This is the blog of Mark Wordsworm, the travelling worm. I’m a 25-year-old bookmark and can proudly boast my own Hallmark serial number, 95 HBM 80-1. You’ll probably want to read all about me and my Travelling Companion (the TC).
Today’s travel notes
Me and the TC are in New Orleans for just two days. This city is gorgeous. Colour and light, in the buildings and the people. Tourists at play. Locals working hard for a living.
My impressions? An abundance of stories.
And the vampires? Join me in a journey from light to dark, if you dare.
The book I’m in
Wool, by Hugh Howey. The TC is about half way through the book. It looks like the IT crowd are the baddies. This worm whole-heartedly approves of this choice of reading matter.
Drop in on Bourbon Street at dusk. It rocks. Literally.
And watch out for people who don’t blink. They may not be what they seem.
To say “New Orleans” like a local, pronounce it as “Norlns”. And go heavy on the “or” part.
Hotel Mazarin, 730 Bienville Street, New Orleans. Clean, comfortable, and conveniently located in the French Quarter. Just a single complaint from the TC: Our room was near a generator, which emitted a constant uncomfortable hum and high-pitched squeal.
Olivier’s, 204 Decatur Street, New Orleans. Tasty Creole food, excellent and caring service.
Me on the streests of New Orleans, with the city seal:
A view from the aeroplane on our way in, showing the city centre on the bend of the Mississipi river The bridge is actually two bridges, forming the Crescent City Connection:
The beautiful, wide Canal Street, which runs along the edge of the French Quarter and leads down to the Mississipi River:
Jazz Gumbo in Canal Street:
The Mississippi River:
A tasty and colourful dish of Creole food from Olivier’s in Decatur Street:
A colourful row of houses in the French Quarter of New Orleans:
A mule wending its way through the French Quarter. The TC was taking a photograph of the gallery above, and the interesting door at bottom right, when the mule wandered into the shot:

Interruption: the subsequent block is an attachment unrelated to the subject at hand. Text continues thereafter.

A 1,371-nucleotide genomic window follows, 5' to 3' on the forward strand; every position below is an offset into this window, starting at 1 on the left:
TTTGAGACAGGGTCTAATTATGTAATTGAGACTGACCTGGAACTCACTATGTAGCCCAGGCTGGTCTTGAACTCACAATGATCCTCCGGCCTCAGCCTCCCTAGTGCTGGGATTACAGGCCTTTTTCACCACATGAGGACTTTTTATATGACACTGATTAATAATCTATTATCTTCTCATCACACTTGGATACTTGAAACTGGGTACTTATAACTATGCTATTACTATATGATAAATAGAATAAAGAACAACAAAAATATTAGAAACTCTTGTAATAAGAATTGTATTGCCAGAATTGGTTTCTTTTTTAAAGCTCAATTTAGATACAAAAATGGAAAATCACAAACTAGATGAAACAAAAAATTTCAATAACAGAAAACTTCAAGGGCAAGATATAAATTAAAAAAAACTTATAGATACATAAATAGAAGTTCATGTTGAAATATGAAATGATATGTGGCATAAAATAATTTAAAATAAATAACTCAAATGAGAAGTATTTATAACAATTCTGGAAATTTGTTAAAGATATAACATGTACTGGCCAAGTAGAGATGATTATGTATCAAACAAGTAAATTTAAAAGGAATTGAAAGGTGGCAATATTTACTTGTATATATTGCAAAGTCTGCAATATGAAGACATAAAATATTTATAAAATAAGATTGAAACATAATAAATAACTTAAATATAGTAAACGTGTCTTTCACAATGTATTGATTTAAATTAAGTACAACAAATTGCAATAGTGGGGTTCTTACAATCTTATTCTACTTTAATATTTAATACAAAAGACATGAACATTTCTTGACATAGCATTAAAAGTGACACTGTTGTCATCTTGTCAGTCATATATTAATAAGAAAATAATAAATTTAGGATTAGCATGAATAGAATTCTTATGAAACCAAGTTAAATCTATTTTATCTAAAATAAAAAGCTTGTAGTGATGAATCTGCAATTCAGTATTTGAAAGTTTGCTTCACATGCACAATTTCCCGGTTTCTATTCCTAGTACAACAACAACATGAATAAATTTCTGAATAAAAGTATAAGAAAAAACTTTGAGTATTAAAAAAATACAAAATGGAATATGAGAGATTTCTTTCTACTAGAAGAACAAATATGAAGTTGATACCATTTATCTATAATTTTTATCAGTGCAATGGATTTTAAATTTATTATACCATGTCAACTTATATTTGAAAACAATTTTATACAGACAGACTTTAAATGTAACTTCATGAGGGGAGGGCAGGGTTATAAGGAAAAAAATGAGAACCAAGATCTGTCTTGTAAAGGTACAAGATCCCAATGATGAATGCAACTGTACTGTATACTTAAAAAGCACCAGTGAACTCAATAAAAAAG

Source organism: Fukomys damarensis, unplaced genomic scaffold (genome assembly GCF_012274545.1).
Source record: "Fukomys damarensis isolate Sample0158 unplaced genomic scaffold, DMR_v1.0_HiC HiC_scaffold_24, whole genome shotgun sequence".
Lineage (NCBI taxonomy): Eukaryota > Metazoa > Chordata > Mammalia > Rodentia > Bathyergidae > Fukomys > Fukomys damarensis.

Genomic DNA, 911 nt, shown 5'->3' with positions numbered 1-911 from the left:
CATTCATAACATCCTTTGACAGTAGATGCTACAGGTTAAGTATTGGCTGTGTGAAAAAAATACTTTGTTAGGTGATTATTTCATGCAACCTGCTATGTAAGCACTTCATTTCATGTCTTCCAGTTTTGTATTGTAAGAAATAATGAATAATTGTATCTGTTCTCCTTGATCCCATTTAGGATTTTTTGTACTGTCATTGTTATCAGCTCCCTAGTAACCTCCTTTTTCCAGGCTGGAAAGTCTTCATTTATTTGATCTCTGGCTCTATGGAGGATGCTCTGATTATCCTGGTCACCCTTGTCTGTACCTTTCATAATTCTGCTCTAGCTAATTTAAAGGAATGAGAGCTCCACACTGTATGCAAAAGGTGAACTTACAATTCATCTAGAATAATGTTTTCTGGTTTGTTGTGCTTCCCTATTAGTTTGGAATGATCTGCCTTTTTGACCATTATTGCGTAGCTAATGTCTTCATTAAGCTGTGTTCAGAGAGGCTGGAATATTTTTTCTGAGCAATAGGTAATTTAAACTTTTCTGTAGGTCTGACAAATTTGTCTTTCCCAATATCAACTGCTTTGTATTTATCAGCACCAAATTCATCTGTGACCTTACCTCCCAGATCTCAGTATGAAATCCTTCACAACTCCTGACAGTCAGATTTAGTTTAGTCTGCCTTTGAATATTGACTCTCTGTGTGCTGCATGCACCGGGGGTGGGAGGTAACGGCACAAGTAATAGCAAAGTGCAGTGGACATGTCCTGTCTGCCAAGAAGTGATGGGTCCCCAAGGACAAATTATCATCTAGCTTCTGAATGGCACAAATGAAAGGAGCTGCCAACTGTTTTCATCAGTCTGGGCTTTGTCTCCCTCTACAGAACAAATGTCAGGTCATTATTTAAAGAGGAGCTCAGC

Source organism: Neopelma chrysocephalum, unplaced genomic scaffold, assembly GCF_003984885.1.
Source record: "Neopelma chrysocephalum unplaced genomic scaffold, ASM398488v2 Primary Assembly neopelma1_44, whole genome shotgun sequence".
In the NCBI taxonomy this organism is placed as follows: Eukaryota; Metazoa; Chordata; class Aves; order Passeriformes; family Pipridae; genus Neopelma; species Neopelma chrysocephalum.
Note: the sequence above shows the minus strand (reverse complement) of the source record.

Many of the buildings are decorated with ornate ironwork, which the TC calls “broekie lace”. This ornate gallery sports a drape showing the New Orleans fleur-de-lis, used all over the city to symbolise its recovery since Hurricane Katrina:
Renovating a lovely house:
Are you ready to share a slide down the slippery slope into another world? It begins here:
Marie Laveau’s House of Voodoo:
This worm, hob-nobbing with the zombies and voodoo dolls:
A palm reader in Bourbon Street:
As dusk draws in, Bourbon Street hots up:
And the serious dudes move in. The TC and I dared to do a ghost and vampire tour with Lord Chaz:
How does a vampire use a mobile phone? With a pen, of course:
One of the eeriest spots on the tour was the nunnery next to St Mary’s Catholic Church. The attic windows are permanently closed, with dormers that are nailed shut. As our tour guide pointed out, this is most unusual in New Orleans, especially in edifices from the days before air conditioning. The attic windows form an essential cooling function. This sealed attic is the source of the belief that New Orleans has vampire inhabitants, and has had them for generations. We also heard perplexing and inexplicable stories of women shipped to New Orleans with arrays of 5-sided coffins, all to disappear into the nunnery. And hundreds of dead babies under the wall. This has to be the spookiest place to be, especially when you’re there with a being who doesn’t blink. As we were:
This woman, all unknowing, is leaning against a lamp post on the most dangerous corner of New Orleans. In the house above her, the Carter brothers murdered 18 people by drinking their blood through their wrists. A little girl escaped one night, after suffering through five nights of feasting, and the Carter brothers were at last brought to justice. But later when the city opened the Carter brothers’ graves, they found nothing. The brothers had vanished. And since then, so the stories go, New Orleans has suffered from numerous serial killers, some apprehended, some not. There’s one active right now ….
That’s all for today, dudes.